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|Abortions under age 19, England and Wales residents, 1999-2005|
|Under 15 years||15 to 18 years|
Mr. Lansley: To ask the Secretary of State for Health how many attendances there were at type 1 accident and emergency departments in each quarter since the quarter ending June 1997; and how many patients were admitted to hospital through type 1 accident and emergency departments in each quarter. 
|Quarter||Attendances at all types of accident and emergency (A and E) department||Attendances at type 1 A and E departments||Admissions via type 1 A and E departments|
1. Prior to Q1 (April to June) 2001-02, A and E attendance data were only collected annually and as a total for types of A and E department. At this time, this did not include walk-in centres.
2. Attendances at A and E departments broken down by A and E type were first collected in Q1 (April to June) 2002-03.
3. From Q1 (April to June) 2003-04, attendances at walk-in centres were included in attendance information for all types of A and E department. Walk-in centres are considered to be a type 3 A and E service.
4. Admissions via A and E departments were first collected in Q2 2002-03, for type 1 A and E departments.
QMAE dataset, KH09 dataset, Department of Health
Mr. Lansley: To ask the Secretary of State for Health what recent assessment she has made of the average cost of providing care for a patient who has been admitted to hospital via a type 1 accident and emergency department. 
Andy Burnham: There has not been an assessment of the emergency spell differential tariff rate in controlling levels of emergency admissions. The differential tariff is a method of managing financial risk to commissioners and providers associated with emergency admissions, and not a method of controlling emergency admission levels.
Mr. Lansley: To ask the Secretary of State for Health pursuant to the answer of 2 February 2007, Official Report, column 543W, on accident and emergency departments, what measures she uses to assess the critical size of a hospital; using these methods, if she will define the critical size of a hospital; and what the evidential basis was for the statement that a consensus is emerging on the critical size of a hospital.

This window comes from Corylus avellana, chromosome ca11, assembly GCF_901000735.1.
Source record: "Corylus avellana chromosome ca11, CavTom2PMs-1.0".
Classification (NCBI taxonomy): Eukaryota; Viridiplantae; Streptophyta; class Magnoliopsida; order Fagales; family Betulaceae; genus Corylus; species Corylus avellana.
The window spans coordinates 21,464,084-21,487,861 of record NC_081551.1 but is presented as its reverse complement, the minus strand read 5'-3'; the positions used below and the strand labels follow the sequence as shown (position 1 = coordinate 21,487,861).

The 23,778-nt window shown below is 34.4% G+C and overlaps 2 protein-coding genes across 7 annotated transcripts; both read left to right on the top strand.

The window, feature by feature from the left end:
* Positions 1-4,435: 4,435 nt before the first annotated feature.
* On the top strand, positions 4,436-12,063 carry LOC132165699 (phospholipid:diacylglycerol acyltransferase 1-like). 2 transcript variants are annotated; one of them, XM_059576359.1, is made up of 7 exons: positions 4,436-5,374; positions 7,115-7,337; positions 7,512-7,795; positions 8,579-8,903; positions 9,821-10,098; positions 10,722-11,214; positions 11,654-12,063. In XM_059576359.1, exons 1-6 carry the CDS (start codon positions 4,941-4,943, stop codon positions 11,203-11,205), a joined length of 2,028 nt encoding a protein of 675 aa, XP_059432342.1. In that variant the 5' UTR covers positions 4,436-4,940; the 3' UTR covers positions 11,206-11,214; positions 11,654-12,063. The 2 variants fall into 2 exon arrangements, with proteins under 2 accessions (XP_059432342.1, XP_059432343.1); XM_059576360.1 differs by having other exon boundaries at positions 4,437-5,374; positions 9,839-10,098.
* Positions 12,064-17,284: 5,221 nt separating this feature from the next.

Andy Burnham: There is no central criterion or measure of a critical size of hospital as it will depend on local circumstances. However, we would expect that population demographics are one factor that the local national health service would consider in ensuring the provision of appropriate services, including accident and emergency facilities, to meet peoples needs
The increasing consensus among professional bodies that a critical size of hospital is required to ensure that specialist facilities are available to treat all patients with emergency needs safely is evidenced through a number of publications that such bodies have produced in the past.
(2) what recent assessment she has made of research on the delays in the onset of dementia which may result from early identification of Alzheimer's disease; and how she plans for such research to inform NHS practice. 
Mr. Ivan Lewis: The NICE clinical guideline on Dementia: supporting people with dementia and their carers in health and social care, published in November 2006, recommends that as part of their role, primary health care staff should consider referring people who show signs of mild cognitive impairment for assessment by memory assessment services to aid early identification of dementia.
The Department funds research to support policy and to provide the evidence needed to underpin quality improvement and service development in the national health service. A number of national programme studies on Alzheimer's disease and on dementia currently under way are likely to provide evidence of relevance to our understanding of the onset and development of the condition.
The main part of the Department's expenditure on health research is allocated to and managed by NHS organisations. Details of individual projects supported in the NHS, including a number concerned with the identification, detection or progress of Alzheimer's disease, can be found on the national research register at:
Mr. Lansley: To ask the Secretary of State for Health pursuant to the letter to her from the Minister of State, Department of Health, responsible for delivery and reform, published on her Department's website on 31 January 2007, whether paramedics are expected to take all patients from 999 calls to accident and emergency. 
Andy Burnham: The Department has made clear that ambulance clinicians are not expected to take all patients from 999 calls to accident and emergency departments. Some calls may be resolved over the telephone, and some patients may be treated at the scene or in the community and therefore do not need to go to hospital. In 2005-06, national health service ambulance trusts in England received 5.96 million 999 calls, and attended 4.77 million incidents. Of those incidents attended, 73 per cent. resulted in an emergency patient journey. Guidance was issued in 2002, 2004 and 2005 to this effect.
My letter to the Secretary of State for Health expressed the need to build on the Department's action to date on this issue, and emphasised that more patients could be treated at the scene or in the community.
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